2022 Band of the Year MUNA Went Indie and Found a World Without Limits

Our 2022 Annual Report continues with the announcement of MUNA as our Band of the Year. As the year winds down, stay tuned for more awards, lists, and articles about the best music, film, and TV of 2022. You can find it all in one place here.

Standing onstage in September 2022 before yet another sold-out crowd, Katie Gavin took a brief moment to appreciate the gorgeous view. As the lead singer of MUNA began to sing “Pink Light,” the fans at 9:30 Club in Washington, D.C. simultaneously placed pink slips of paper over their phones and turned their flashlights on, illuminating the audience with constellations of fuchsia.

“It felt like a very loving thing for them to do for us,” Gavin tells Consequence by Zoom in early December. “But it also is heartwarming because it’s like they’re talking to each other and organizing with each other. I think that means a lot. That’s like a dream that you have as a band: That your fans have a sense of community with each other.”

That community was not built overnight. In fact, Gavin, along with bandmates Naomi McPherson and Josette Maskin, have spent the lion’s share of the past decade spreading the gospel of MUNA, cultivating a diverse tribe of misfits united by their love of undeniable pop hooks, proclivity for sweaty singalong dance parties, and overarching sense of acceptance.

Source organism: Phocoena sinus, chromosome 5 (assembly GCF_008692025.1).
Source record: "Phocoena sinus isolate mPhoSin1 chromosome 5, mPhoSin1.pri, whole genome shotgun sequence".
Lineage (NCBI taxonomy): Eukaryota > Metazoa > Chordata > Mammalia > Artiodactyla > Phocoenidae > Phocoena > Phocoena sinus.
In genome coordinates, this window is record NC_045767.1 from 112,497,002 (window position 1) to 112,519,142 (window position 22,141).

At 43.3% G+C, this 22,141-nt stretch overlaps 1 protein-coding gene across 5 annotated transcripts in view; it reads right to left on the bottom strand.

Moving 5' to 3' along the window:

“I think if you’re an artist of any kind, I feel like you have to have a slightly delusional belief in your own greatness to continue doing it,” McPherson says. “But at the same time, when you’ve been at it for 10 years, maybe your expectations start to normalize a little bit. So when things exceed your expectations, it can be really exciting and affirming, especially if you feel like you’ve been working hard.”

For MUNA fans — both newly converted and Day One — 2022 started with some pretty massive expectations. The band was still riding the wave kicked off by their 2021 cult smash “Silk Chiffon,” the Phoebe Bridgers-assisted bop that ushered in “life’s so fun” to the indie pop vernacular and catapulted MUNA forward in terms of visibility. While on tour supporting Kacey Musgraves, they heard arena-sized crowds singing their lyrics back at them for the first time.